Sixteen (14%) patients had mandibular cortical bone destruction at presentation while 24 (60%) patients had normal mandible (table 1). The mean VEGF scores in patients with mandibular destruction, is significantly higher compared to patients without bone destruction. This may be attributed to higher stage of the tumour in these patients (P=0.035).

VEGF Score
All the 40 patients were VEGF positive and had a score ranging from 60 -1425 with a mean of 1023. Four (10%) patients had Grade 1 VEGF positivity (Score 50 – 500), 10 (25%) patients had Grade 2 VEGF positivity (501 – 1000) and 26 (65%) patients had Grade 3 VEGF positivity (More than 1000). Thus, Grade 3 VEGF positivity was most common in the cancerous mucosa compared with the surroundings normal mucosa taken as control (Mean VEGF score =30) (Table 1).




Mean VEGF Score +/- 2 SD

No. of Patients


p Value


Stage I & II





Stage III& IV





No nodal involvement





Nodal involvement























Well diff





Mod diff




Poorly diff





Bone involvement





No bone involvement




Table 1. Correlation of VEGF Score with Pre-Treatment Variables



VEGF family members are specific, highly potent angiogenic agents that act to play a major regulatory role in both physiological and pathological angiogenesis as well as lymphangiogenesis. VEGF expression was detected in a relatively low percentage of examined tumours but was found to be associated with the stage of the disease. In contrast, survival analysis failed to establish a prognostic significance of the marker.2 The present study is to evaluate VEGF expression in oral cancer and to study the relationship between its expression and clinico-pathological parameters. The majority of patients were above 40 years of age 7 (85%) with a male to female ratio of 4.5:1. Most of the patients present with ulcerative lesion in the alveolo-buccal complex followed by tongue and floor of mouth. Majority of patients had locally advanced tumours at presentation. Pandey M et al,8 found that only 2.8% patients with oral cancer were below 40 years with the male to female ratio of 4.3:2. Several studies reported that carcinoma of buccal mucosa constitutes 40-50% of all cancers of the oral cavity. 8,9 Chewing of betel quid with tobacco is the main risk factor. In the present study, VEGF was over expressed in malignant tissue as compared to adjacent normal mucosa. Faratzis G et al,2 also found that VEGF is over expressed in cancerous mucosa.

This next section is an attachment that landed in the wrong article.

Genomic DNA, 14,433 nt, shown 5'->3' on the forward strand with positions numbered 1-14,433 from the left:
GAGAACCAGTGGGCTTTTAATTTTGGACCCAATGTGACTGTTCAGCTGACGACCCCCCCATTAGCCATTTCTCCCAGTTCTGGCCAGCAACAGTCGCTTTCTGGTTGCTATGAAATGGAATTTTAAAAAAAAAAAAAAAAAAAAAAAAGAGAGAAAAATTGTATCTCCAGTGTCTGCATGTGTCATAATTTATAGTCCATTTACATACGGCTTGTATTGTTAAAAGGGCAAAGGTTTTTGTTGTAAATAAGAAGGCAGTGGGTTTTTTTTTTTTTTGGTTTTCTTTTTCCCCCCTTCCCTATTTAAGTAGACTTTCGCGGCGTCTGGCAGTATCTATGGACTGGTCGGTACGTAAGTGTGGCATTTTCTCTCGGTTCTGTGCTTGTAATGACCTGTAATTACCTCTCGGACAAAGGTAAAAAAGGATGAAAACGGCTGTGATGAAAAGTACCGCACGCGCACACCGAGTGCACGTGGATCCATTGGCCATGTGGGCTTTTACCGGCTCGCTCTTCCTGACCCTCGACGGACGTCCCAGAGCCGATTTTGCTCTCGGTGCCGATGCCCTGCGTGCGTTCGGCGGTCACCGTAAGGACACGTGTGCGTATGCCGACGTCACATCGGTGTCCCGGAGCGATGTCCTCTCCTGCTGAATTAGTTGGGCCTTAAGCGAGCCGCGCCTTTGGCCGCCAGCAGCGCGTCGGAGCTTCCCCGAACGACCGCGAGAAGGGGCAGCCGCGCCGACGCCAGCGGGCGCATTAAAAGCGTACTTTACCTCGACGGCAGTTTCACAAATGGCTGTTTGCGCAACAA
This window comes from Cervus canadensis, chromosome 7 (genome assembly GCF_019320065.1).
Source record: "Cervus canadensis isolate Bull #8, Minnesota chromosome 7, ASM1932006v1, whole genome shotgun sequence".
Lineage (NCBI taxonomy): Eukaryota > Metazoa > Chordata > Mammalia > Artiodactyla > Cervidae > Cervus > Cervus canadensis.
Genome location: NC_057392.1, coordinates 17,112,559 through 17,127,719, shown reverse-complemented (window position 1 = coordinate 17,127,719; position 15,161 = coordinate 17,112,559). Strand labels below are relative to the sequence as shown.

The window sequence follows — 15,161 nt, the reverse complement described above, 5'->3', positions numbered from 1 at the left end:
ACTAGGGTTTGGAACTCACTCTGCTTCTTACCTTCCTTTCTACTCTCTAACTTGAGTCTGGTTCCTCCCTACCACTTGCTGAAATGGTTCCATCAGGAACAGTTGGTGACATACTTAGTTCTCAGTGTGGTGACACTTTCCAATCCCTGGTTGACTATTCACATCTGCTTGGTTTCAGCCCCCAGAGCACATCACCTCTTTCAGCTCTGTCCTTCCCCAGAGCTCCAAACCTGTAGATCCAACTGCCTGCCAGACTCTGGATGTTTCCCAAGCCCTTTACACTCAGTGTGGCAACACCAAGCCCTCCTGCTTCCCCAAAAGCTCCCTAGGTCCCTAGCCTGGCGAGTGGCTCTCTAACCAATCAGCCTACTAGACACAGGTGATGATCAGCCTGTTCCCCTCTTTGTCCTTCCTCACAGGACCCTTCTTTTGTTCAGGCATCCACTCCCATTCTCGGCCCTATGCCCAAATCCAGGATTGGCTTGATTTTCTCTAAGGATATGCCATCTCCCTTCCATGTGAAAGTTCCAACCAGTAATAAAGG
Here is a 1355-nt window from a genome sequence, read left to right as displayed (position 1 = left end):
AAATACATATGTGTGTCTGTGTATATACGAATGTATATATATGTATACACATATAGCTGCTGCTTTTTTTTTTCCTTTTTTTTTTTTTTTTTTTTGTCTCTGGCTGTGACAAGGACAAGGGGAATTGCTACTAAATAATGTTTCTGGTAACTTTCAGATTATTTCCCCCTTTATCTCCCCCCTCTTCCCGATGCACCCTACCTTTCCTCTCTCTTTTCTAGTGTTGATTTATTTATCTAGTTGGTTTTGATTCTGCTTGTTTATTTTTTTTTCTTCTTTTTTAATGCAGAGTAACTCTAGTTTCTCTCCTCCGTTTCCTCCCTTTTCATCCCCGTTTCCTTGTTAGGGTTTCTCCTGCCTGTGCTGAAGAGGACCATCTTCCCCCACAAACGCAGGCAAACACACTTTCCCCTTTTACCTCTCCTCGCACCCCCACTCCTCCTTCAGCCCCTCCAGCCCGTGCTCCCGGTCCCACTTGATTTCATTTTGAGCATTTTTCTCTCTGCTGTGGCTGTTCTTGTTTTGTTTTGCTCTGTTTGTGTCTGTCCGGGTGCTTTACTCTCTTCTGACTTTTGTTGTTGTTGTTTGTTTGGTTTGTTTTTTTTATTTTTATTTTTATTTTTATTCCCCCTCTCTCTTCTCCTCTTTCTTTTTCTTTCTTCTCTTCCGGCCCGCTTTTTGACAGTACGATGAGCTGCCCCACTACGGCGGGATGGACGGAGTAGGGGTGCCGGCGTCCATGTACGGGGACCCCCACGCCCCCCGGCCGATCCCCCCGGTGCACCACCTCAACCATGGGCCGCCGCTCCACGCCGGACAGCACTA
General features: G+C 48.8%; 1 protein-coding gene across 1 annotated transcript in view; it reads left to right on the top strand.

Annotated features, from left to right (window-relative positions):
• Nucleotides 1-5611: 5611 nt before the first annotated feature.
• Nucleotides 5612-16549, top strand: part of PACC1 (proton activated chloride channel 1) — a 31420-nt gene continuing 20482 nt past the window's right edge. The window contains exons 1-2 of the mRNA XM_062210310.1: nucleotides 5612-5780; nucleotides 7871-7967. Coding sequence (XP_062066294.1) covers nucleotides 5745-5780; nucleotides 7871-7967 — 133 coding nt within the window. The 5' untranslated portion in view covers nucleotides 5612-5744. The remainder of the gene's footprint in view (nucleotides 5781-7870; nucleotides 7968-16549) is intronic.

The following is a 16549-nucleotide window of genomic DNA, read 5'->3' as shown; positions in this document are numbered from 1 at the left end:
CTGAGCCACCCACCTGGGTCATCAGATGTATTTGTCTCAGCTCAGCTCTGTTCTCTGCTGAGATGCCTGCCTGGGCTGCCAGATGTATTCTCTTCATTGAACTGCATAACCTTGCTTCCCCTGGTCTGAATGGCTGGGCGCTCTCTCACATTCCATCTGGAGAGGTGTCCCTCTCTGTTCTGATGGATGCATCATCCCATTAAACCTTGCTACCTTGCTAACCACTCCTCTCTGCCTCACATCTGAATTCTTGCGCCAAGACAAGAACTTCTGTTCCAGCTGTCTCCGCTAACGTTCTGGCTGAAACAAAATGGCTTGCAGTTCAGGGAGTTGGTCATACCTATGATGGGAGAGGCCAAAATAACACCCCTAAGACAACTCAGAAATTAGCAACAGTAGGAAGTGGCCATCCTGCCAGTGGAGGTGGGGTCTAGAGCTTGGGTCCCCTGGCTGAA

In the present study, 90% of patients presented with advanced oral cancer. This may be due to the fact that patients generally came to our institution after a long period had elapsed between the development of lesion and presentation. VEGF expression was found to increase significantly with advancing stage of tumour. Oral cavity cancers generally present in advanced stage (Stage 3 & 4) in 60-75% of cases. Faratzis et al,2 showed that VEGF overexpression was associated with aggressive phenotype and advanced stage of tumour. Yu Hong Li et al,10 found that VEGF expression was higher in stage 3 and 4 tumours as compared to stage 1 & 2. However, Shang ZJ et al,11 found that VEGF significantly increases in patients with stage 1 & 2 tumours as compared to when there are stage 3 & 4 tumours.14,15 Thus, correlation of VEGF expression with clinical stage is controversial and no definite conclusion can be drawn from such a small sample size.

In the present study, the incidence of nodal positive cases was 82.5 %. This may be attributed to higher incidence of infective lymphadenopathy due to poor oral hygiene in these patients. The clinical staging however included these patients as node positive. VEGF expression was significantly higher in patients with regional lymph node involvement. T. Maeda et al12 and B D Smith et al13 showed that VEGF expression was significantly higher in patients with regional lymph node involvement. However, Shintani et al,6 found no significant difference between VEGF expression and lymph node involvement.

In the present study, majority of cases was WD followed by MD tumours. This compares favourably with studies conducted by Rajender R et al and Sherin et al7. VEGF expression was significantly higher in PD and MD tumours as compared to WD tumours. Kyzas PA et al,14 found a trend towards modest correlation of VEGF positivity with poor differentiation although the results were not statistically significant. Majority of studies,11,12,13 found no significant association between differentiation level of the tumour and VEGF expression. One study conducted by Shintani S et al,6 however did find a significantly higher number of VEGF positive tumours which were WD compared to moderately or PD tumours. Since, the numbers of patients included in all these studies were less including present study; no definite conclusion could be made.



A total of 40 patients with early and locally advanced oral cancer were studied. Pre-treatment biopsy was done for tissue diagnosis. The VEGF status was evaluated in biopsy specimen. VEGF was compared between the malignant area and surrounding normal epithelium and was correlated with histopathological parameters. Majority of patients had ulcerative type of lesion that was WD on biopsy. VEGF was significantly less in WD as compared to PD tumours (p=0.0430). Bone involvement was seen in 60% of patients due to advanced stage at presentation and proximity of the alveolo-buccal complex to mandible. Patients with mandibular involvement has a significantly higher VEGF expression (p= 0.035). Palpable lymphadenopathy was present in 80% of patients, which was confirmed pathologically in 40% of cases. VEGF was significantly over-expressed in patients with nodal disease (p=0.001). There was a significant difference in VEGF expression between patients with early stage disease compared to locally advanced disease (p< 0.001). VEGF expression was not related to the site of tumour, age and addictive habits of the patients. We can therefore conclude from this small study that VEGF expression increases with higher stage and nodal involvement and is inversely related to tumour differentiation.